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CheshireCat Donating Member (1000+ posts) Send PM | Profile | Ignore Wed Oct-15-03 08:17 PM
Original message
Dems: Halliburton Overcharging for Gas
Dems: Halliburton Overcharging for Gas
2 hours, 18 minutes ago

By LARRY MARGASAK, Associated Press Writer

WASHINGTON - Halliburton, the Houston company with a no-bid contract to restore Iraq (news - web sites)'s oil industry, is charging U.S. taxpayers exorbitant prices to import gasoline into Iraq, two Democratic congressmen said Wednesday.

Reps. Henry Waxman, D-Calif., and John Dingell, D-Mich., wrote the Bush administration that the company's KBR subsidiary is billing the Army between $1.62 and $1.70 per gallon, while Iraqis are charged between 4 cents and 15 cents at the pump.

"Although Iraq has the second largest oil reserves in the world, the U.S. taxpayer is, in effect, subsidizing over 90 percent of the cost of gasoline sold in Iraq," the lawmakers said in the latest Democratic attacks against the company formerly led by Vice President Dick Cheney (news - web sites).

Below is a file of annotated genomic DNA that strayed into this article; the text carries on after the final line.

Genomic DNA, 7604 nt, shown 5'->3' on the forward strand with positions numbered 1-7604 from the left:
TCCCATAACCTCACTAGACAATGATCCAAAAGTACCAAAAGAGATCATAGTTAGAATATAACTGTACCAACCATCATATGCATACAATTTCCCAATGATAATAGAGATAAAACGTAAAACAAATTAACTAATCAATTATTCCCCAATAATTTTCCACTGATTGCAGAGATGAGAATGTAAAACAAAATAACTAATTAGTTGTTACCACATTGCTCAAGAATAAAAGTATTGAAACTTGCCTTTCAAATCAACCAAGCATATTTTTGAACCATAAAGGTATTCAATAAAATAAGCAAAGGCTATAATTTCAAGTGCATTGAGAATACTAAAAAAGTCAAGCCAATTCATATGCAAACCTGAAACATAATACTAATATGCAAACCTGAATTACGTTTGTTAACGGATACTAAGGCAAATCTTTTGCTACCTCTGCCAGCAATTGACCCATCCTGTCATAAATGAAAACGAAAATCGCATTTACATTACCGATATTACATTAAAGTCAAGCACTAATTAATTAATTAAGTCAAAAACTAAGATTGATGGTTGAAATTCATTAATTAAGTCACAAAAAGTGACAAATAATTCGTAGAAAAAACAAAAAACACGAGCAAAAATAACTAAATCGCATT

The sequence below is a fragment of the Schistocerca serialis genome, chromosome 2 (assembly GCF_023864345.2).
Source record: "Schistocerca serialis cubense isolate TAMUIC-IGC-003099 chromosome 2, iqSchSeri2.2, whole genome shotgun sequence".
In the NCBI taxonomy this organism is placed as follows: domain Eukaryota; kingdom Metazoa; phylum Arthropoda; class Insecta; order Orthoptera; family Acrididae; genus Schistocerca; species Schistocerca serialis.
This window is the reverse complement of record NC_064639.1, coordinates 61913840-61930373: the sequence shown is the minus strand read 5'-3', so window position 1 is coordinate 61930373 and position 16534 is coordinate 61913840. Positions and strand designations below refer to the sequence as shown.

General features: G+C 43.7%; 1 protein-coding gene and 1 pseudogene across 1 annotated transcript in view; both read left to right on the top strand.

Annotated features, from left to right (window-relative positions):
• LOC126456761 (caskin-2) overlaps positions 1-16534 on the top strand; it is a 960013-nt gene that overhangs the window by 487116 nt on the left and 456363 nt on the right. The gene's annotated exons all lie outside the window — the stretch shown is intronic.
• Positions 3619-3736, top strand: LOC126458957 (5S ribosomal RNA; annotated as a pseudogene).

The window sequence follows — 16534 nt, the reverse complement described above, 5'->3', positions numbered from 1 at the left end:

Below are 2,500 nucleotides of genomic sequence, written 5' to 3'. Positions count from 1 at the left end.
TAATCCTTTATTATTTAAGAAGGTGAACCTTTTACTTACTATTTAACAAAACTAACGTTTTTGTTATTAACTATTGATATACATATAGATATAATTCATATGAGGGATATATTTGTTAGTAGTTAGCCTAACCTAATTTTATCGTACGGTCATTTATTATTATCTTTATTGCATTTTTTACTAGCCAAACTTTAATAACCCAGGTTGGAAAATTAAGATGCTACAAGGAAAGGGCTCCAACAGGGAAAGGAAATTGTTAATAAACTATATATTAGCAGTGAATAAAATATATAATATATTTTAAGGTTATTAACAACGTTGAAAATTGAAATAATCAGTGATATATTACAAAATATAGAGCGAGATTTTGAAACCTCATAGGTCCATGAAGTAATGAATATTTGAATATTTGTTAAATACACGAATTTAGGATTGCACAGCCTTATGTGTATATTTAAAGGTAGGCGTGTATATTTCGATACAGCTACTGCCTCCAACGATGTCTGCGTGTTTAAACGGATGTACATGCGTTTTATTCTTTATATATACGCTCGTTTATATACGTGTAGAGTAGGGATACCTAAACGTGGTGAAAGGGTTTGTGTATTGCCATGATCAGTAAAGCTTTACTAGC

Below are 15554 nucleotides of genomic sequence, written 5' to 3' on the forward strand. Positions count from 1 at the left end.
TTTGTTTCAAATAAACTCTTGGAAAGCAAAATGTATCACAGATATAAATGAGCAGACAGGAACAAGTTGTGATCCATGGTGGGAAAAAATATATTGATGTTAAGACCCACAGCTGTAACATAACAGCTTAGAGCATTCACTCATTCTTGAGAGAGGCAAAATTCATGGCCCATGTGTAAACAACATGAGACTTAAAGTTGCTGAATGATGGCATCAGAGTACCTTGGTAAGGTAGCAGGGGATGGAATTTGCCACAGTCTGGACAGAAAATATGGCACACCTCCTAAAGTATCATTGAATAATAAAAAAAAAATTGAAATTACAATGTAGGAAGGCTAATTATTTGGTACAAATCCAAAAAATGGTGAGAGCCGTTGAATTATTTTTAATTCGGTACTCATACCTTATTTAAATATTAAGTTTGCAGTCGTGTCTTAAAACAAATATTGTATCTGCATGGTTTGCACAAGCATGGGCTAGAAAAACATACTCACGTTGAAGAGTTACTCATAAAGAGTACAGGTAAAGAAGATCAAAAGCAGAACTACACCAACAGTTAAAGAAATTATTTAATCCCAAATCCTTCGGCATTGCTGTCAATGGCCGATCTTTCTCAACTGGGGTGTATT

<snip>

Halliburton, originally hired to extinguish oil fires, has received the expanded role of restoring Iraq's oil industry. The company has been paid $1.4 billion through September for its work.

<snip>

Agency spokesman Robert Faletti said he could not confirm the figures that Waxman and Dingell cited in a letter to Joshua Bolten, director of the Office of Management and Budget.


http://story.news.yahoo.com/news?tmpl=story&cid=512&e=1...


War profiteering and ripping of American - it's what Haliburton does best!

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FauxNewsBlues Donating Member (420 posts) Send PM | Profile | Ignore Wed Oct-15-03 08:23 PM
Response to Original message
1. When will we democrats do something?
Mild protests seem so completely utterly a joke.

I swear, I want some democrat in the Senate to get on the floor every freaking day and ask for some justice for us.

We are being polite with evil. We should be ashamed.
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kimchi Donating Member (1000+ posts) Send PM | Profile | Ignore Wed Oct-15-03 09:43 PM
Response to Reply #1
2. At least Waxman and Dingell are making it part of the public record.
This really should cause a stir--Halliburton is overwhelmingly seen as a robber baron-even by those-who-will-not-see.

But .90 a gallon import fee? This is finally something concrete to bash people over the head with.
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Ksec Donating Member (1000+ posts) Send PM | Profile | Ignore Wed Oct-15-03 09:54 PM
Response to Reply #1
3. suggestions?
Im open. What should we do. Ive done everything like writing to congress, protest, scream at the top of my lungs...